Connect to share and comment
FT: Lacking its own creativity, China co-opts others’ ideas. Project Syndicate: European countries must restructure their debt. Korea Times: Inertia dominates China’s North Korea policy.
Lacking its own creativity, China co-opts others’ ideas
Columnist John Gapper writes in the Financial Times that China is transforming its economy by co-opting others’ technological ideas. He argues that this demonstrates China’s insecurity over its own ability to innovate.
QUOTE: If China kids itself that “micro-innovation” and “re-innovation” are as good as the real thing, it risks getting stuck halfway to being an advanced economy.
Stimulus programs don’t work
John Cogan, a senior fellow at the Hoover Institution, and John Taylor, an economics professor at Stanford and a Hoover senior fellow, write in the Wall Street Journal that recent data proves that temporary, targeted stimulus programs simply have not worked at boosting the economy.
QUOTE: The lesson is to beware of politicians proposing public works and other government purchases as a means to stimulate the economy.
An empty chair highlights the need for reform in China
Renee Xia, international director of the Network of Chinese Human Rights Defenders, writes in the Los Angeles Times that China’s decision to prevent writer Liu Xiaobo from receiving the Nobel Peace Prize and cracking down on his family, supporters and other dissidents reveals the dire need for political reform in China.
QUOTE: Keeping Liu in prison provides a platform for international mobilization to end rights abuses in China, and will continue to shame the government for its failures to honor its international treaty obligations to respect human rights.
European countries must restructure their debt
Barry Eichengreen, professor of economics and political science at the University of California, Berkeley, writes in Project Syndicate that in order for the eurozone to survive this economic crisis, nations must restructure their debt. He argues that it is “unreasonable and illogical” for governments to deny this.
QUOTE: Making this work requires European countries to move together. And, with banks’ balance sheets having been strengthened, it will be possible to restructure mortgage debts, bank debts, and other private-sector debts without destabilizing financial systems.
Australia bets on Asia’s rise
Columnist David Pilling writes in the Financial Times that Australia has tied its economy to Asia’s rise. More than 70 percent of Australia’s exports now go to different Asian nations.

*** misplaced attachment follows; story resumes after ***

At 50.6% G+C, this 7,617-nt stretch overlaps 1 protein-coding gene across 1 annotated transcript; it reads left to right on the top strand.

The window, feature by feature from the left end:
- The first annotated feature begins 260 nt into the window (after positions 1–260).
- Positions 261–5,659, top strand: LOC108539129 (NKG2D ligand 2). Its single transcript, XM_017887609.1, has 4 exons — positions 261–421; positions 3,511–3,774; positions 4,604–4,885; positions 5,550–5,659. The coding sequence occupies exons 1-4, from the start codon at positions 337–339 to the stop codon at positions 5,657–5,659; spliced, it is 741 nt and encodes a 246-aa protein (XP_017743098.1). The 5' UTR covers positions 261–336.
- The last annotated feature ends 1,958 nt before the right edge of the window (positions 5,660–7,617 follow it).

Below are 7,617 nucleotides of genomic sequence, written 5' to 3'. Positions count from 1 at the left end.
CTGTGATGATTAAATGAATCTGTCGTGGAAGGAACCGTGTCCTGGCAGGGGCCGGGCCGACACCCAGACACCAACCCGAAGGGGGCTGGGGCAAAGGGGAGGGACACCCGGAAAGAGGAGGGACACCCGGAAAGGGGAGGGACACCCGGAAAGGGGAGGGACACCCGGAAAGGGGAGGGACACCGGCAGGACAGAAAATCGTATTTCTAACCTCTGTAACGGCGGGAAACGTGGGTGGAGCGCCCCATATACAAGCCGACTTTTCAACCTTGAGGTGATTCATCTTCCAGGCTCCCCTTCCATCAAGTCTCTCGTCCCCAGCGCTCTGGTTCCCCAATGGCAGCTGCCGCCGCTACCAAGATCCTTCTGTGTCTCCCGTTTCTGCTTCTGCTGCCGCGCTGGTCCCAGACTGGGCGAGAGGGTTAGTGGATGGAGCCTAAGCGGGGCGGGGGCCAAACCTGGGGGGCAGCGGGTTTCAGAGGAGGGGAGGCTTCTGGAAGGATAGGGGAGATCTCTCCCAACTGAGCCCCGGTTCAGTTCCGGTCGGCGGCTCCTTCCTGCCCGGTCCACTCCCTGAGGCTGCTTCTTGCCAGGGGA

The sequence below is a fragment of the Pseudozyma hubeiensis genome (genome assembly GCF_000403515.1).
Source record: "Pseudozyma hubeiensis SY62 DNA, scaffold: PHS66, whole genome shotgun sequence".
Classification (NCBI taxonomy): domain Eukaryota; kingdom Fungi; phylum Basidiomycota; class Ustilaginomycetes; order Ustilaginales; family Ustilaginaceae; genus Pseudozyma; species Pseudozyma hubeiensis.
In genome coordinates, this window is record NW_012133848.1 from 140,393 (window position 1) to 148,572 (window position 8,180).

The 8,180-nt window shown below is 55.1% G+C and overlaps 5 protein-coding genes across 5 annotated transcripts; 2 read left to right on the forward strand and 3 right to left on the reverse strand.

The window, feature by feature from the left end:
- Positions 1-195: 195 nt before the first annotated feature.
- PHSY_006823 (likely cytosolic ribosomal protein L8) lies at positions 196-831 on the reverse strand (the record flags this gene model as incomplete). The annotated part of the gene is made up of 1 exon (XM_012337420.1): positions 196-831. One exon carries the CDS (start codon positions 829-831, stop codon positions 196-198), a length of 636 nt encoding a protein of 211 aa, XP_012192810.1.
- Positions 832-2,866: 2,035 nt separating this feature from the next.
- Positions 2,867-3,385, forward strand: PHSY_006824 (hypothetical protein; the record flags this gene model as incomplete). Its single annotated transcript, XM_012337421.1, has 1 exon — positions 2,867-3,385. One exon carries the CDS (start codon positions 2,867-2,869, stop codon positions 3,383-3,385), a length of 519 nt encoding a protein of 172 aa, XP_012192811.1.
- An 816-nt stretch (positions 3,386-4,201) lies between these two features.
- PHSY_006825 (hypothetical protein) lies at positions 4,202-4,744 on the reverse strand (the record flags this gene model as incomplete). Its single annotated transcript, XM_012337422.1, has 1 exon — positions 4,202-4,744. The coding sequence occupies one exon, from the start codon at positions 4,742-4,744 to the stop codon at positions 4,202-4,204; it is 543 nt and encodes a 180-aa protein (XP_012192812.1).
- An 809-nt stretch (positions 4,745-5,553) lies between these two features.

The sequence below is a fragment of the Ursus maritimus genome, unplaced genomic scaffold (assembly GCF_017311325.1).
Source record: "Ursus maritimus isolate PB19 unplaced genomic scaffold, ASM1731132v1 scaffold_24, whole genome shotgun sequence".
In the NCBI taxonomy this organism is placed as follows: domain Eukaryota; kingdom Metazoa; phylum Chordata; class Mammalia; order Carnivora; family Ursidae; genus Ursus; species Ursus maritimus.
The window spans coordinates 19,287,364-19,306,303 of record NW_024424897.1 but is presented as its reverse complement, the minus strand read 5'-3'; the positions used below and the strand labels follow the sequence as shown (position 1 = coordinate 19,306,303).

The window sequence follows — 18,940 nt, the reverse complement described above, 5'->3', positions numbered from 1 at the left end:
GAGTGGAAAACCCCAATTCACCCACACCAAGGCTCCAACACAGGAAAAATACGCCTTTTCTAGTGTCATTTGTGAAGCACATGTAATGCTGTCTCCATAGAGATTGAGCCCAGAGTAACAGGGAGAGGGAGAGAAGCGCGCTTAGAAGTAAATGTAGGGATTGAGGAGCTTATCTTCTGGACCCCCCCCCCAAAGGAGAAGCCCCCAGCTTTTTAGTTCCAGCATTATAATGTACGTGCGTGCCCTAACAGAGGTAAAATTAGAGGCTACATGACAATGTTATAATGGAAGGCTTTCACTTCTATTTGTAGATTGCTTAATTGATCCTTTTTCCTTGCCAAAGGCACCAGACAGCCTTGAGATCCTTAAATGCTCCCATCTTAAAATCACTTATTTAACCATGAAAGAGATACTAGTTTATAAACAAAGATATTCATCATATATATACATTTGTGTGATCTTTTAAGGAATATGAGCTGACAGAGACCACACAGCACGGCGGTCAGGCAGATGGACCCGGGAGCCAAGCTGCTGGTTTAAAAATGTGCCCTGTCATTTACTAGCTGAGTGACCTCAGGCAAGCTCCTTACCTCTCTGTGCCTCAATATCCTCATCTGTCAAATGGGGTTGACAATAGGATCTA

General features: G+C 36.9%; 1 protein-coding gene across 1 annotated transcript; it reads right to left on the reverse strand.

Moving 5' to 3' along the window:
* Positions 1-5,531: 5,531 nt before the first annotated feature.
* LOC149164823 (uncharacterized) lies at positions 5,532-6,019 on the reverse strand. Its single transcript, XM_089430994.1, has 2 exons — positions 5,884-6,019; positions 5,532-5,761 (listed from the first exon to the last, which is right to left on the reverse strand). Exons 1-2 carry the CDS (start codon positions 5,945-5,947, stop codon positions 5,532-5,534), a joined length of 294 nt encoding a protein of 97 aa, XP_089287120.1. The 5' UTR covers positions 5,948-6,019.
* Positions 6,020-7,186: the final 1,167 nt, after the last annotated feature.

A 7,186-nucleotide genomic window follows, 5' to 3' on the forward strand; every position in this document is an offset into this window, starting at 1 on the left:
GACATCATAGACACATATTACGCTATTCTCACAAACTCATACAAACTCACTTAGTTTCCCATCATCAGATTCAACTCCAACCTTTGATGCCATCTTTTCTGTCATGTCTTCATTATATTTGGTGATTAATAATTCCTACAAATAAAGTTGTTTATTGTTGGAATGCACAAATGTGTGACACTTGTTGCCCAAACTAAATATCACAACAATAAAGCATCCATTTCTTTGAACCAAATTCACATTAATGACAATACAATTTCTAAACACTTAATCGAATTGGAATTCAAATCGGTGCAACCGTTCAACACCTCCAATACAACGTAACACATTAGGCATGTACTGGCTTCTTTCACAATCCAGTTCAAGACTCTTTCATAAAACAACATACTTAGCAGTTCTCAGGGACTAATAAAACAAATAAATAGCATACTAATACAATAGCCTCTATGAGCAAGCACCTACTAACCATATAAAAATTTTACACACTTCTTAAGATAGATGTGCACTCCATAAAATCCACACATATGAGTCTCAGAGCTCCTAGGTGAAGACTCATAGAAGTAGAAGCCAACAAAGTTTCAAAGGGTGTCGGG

QUOTE: Many seem convinced they have another 10-15 years of boom to go, as not only China and India but, behind them, Indonesia, Vietnam and others ramp up their economies.
Don’t worry, the euro is here to stay
Commentator Adrian Hamilton writes in London’s Independent that despite economists’ predictions, the euro is unlikely to collapse. This is because the public and politicians continue to support it.
QUOTE: There is growing anger against the cuts. But so far the anger has been directed against [the public’s] own governments, not the EU.
China wages global war against human rights
Jamie Metzl, the executive vice president of Asia Society, writes in the Wall Street Journal that China’s rise has challenged adopted and accepted international norms on human rights. China helps brutal regimes around the world survive.
QUOTE: Because China helps protect these regimes—and often benefits commercially, in the form of deals for natural resources—international efforts to protect human rights generally have no net effect on the abusing regime's actions.
The US should invest in education to boost its economy
Columnist Matt Miller writes in the Washington Post that while students in Shanghai are outscoring those in other countries, US lawmakers are only focused on the 2012 elections. Rather than extend the Bush tax cuts, lawmakers should be putting that money into the nation’s education system. Only that will produce long-term growth.
QUOTE: Math (and science) achievement today predicts technological leadership and economic strength tomorrow.
Inertia dominates China’s North Korea policy
Zhu Feng, deputy director of the Center for International & Strategic Studies, Peking University, writes in the Korea Times that North Korea’s rogue behavior brings significant political problems for China. And yet, China’s emotional ties to the North and preference for the status quo prevent it from overhauling its policy.
QUOTE: China’s North Korea policy is dominated by inertia rather than sensitivity to its own national interests.
We must go forward with Israeli-Palestinian negotiations
Senior Fellow Robert Danin writes in CFR.org that the United States was right to end its insistence that Israel stop settlement building as a precondition for peace talks. While in-direct talks will be more challenging, they are not hopeless.
QUOTE: The United States was expending too much energy and political capital haggling with Israel over settlements, rather than addressing fundamental issues dividing Israel and the Palestinians.